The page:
David Ricci, American, born 1952. Swan Hotel, Walt Disney World, 1991. Cibachrome. Gift of David Ricci. SC 1991:10
Lauren Greenfield, American, born 1966. Jennifer Lopez in Versace at the VH1;Vogue Fashion Awards, New York, New York, 1998. Dye destruction print. Promised gift of Ann and Richard Solomon (Ann Weinbaum, class of 1959). SC TR 6977.37
These photos represent my fascination with historical progression; the divergent subjects of these photos capture halted moments that are stalled within the context of time and space at which they were taken.
I would like to thank the Cunningham Center for sponsoring such an incredible and unique opportunity. I would also like to thank Colleen McDermott for her help, support and patience.
Thursday, January 28, 2016
Clarence Kennedy, American (1892 - 1972). Plate 41. Her Right Hand, Holding Vase of Ointment. Back. Gift of the Hillyer Art Library. SC 1976:55-1(41)
Well-regarded as a Renaissance History professor at Smith, Clarence Kennedy began to take photographs of pre-Modern European sculpture to aid his students in their research. During the early 20th century, photography was the primary way of viewing and studying the art of other regions, especially Europe.
What makes his photographs stand out is the unparalleled level of control he had over their staging. Kennedy recognized the importance of treating sculpture as a three-dimensional object, and carefully controlled the lighting and angled at which he took photographs. His work was not about creating something new, but bringing out features of art that are normally unseen.
This images in this post are of the statue of Mary Magdalene at the Santa Trinita in Florence, Italy. The above image is of her right hand, holding a chalice containing ointment. The following three images are all of her left hand, each shot from different angles.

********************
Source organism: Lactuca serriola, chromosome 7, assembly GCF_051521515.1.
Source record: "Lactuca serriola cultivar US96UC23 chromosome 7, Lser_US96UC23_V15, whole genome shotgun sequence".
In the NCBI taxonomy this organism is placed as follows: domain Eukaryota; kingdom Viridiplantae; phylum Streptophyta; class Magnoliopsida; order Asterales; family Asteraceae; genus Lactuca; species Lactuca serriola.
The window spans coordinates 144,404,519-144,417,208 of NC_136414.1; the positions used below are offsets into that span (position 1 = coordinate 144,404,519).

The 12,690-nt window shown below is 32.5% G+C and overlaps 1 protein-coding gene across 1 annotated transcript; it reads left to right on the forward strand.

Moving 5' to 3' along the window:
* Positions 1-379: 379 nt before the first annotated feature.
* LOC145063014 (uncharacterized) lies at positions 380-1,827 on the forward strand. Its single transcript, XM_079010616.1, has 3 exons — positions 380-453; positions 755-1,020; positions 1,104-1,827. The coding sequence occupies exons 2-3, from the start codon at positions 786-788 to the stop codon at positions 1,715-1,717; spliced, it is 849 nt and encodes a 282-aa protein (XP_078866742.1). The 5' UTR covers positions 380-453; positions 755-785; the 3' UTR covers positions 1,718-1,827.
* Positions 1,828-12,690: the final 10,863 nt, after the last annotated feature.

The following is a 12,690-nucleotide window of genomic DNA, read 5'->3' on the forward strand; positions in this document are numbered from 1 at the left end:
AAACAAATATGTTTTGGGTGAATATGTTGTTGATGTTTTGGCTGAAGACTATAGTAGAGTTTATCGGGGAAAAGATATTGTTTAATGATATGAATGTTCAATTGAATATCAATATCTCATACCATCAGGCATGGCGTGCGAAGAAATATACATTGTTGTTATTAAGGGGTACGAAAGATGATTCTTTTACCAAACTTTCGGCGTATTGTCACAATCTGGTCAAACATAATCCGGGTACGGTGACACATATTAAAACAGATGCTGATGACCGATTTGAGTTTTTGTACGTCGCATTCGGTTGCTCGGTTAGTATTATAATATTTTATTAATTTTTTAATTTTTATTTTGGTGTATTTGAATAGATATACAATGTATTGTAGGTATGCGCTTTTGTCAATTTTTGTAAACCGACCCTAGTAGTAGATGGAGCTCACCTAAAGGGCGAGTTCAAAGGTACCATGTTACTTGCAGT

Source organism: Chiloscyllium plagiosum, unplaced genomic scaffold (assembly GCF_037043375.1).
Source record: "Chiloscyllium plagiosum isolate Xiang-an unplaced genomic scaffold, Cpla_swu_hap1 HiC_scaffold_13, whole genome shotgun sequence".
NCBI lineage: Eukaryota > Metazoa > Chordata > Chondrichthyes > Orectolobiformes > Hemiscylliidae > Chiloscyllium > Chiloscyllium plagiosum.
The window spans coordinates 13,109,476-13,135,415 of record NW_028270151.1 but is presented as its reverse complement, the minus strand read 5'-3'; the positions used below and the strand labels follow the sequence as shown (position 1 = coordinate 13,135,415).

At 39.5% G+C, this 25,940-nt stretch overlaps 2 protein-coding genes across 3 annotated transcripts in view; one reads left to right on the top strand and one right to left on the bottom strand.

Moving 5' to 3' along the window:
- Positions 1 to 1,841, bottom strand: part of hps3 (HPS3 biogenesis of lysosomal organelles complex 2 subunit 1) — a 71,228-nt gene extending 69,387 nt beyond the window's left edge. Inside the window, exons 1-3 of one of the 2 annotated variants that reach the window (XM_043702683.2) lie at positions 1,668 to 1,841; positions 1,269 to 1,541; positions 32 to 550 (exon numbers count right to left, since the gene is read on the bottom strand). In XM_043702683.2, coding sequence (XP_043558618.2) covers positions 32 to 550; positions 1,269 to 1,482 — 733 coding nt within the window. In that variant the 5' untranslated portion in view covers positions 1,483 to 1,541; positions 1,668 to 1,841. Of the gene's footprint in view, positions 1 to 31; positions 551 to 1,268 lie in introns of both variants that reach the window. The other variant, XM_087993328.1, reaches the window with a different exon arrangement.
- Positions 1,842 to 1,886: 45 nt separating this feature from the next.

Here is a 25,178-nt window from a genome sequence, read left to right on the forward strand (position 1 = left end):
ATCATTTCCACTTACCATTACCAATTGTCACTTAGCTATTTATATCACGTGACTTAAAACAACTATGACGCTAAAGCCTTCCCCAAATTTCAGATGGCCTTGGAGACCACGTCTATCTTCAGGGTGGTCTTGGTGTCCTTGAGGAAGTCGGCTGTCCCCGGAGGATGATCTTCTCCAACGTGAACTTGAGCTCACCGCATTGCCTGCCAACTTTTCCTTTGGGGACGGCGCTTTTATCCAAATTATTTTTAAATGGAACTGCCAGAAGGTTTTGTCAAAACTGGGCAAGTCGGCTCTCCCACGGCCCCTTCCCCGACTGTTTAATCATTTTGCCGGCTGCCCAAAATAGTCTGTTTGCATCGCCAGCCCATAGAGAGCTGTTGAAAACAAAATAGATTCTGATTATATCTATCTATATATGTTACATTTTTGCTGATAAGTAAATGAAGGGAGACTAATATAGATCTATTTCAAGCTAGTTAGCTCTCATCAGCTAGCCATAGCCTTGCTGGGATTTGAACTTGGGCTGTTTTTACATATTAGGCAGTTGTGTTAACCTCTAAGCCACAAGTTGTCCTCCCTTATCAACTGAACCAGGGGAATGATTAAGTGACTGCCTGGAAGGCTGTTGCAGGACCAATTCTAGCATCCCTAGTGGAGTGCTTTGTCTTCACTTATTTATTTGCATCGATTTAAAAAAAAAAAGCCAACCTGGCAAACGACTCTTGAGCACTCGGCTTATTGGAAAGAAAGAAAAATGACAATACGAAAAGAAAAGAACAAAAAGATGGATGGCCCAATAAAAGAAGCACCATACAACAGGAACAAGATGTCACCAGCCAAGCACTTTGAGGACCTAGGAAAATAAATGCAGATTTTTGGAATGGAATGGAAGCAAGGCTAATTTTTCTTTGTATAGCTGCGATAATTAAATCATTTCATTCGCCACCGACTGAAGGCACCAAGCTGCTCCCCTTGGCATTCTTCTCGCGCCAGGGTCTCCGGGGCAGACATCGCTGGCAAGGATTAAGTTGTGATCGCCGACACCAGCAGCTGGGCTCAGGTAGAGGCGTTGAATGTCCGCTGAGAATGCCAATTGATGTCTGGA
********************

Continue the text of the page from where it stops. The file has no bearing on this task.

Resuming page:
Clarence Kennedy, American (1892 - 1972). Plate 42. Her Left Hand. In Profile. Gift of the Hillyer Art Library. SC 1976:55-1(42)
Clarence Kennedy, American (1892 - 1972).Plate 43. Her Left Hand. Partly Turned from the Observer. Gift of the Hillyer Art Library. SC 1976:55-1(43)
Clarence Kennedy, American (1892 - 1972). Plate 44. Her Left Hand. Back. Gift of the Hillyer Art Library. SC 1976:55-1(44)
Compare this with the full image of the statue below:
Clarence Kennedy, American (1892 - 1972). Plate 33. The Figure as a Whole. The Magdalen. Santa Trinità, Florence. Gelatin silver print. Gift of the Hillyer Art Library. SC 1976:55-1(33)
The sculpture in its entirety is beautiful. Yet it is easy to miss small details like the hands when confronted with the whole.
It is striking how fundamentally different art photography is today. High-resolution color photography enables us to see every paint chip and wood grain on a sculpture. However, no photographer would be able to work as intimately with the art as Kennedy did--and for good reason. Contemporary thoughts on the conservation and preservation of art mean that works are handled as little as possible. Kennedy’s work is an invaluable resource because it reflects both the art and the circumstances which he worked in.
Clarence Kennedy photographing a sculptural relief, c. 1930